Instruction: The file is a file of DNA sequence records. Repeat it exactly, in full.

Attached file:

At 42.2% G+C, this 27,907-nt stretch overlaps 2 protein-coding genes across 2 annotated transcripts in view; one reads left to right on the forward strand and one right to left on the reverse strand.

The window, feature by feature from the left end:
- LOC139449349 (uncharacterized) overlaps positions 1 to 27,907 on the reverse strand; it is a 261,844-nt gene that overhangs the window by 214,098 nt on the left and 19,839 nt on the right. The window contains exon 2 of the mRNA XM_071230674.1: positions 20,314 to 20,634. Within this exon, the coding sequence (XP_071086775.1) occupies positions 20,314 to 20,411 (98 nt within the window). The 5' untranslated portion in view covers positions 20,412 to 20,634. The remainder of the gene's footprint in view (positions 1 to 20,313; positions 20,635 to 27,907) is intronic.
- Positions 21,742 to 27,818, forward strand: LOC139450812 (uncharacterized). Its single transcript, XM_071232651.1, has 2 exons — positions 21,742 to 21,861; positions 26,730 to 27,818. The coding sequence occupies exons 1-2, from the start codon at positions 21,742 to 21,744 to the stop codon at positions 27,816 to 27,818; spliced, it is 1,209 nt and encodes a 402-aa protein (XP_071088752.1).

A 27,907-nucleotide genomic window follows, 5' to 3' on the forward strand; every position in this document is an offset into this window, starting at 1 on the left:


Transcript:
At 42.2% G+C, this 27,907-nt stretch overlaps 2 protein-coding genes across 2 annotated transcripts in view; one reads left to right on the forward strand and one right to left on the reverse strand.

The window, feature by feature from the left end:
- LOC139449349 (uncharacterized) overlaps positions 1 to 27,907 on the reverse strand; it is a 261,844-nt gene that overhangs the window by 214,098 nt on the left and 19,839 nt on the right. The window contains exon 2 of the mRNA XM_071230674.1: positions 20,314 to 20,634. Within this exon, the coding sequence (XP_071086775.1) occupies positions 20,314 to 20,411 (98 nt within the window). The 5' untranslated portion in view covers positions 20,412 to 20,634. The remainder of the gene's footprint in view (positions 1 to 20,313; positions 20,635 to 27,907) is intronic.
- Positions 21,742 to 27,818, forward strand: LOC139450812 (uncharacterized). Its single transcript, XM_071232651.1, has 2 exons — positions 21,742 to 21,861; positions 26,730 to 27,818. The coding sequence occupies exons 1-2, from the start codon at positions 21,742 to 21,744 to the stop codon at positions 27,816 to 27,818; spliced, it is 1,209 nt and encodes a 402-aa protein (XP_071088752.1).

A 27,907-nucleotide genomic window follows, 5' to 3' on the forward strand; every position in this document is an offset into this window, starting at 1 on the left: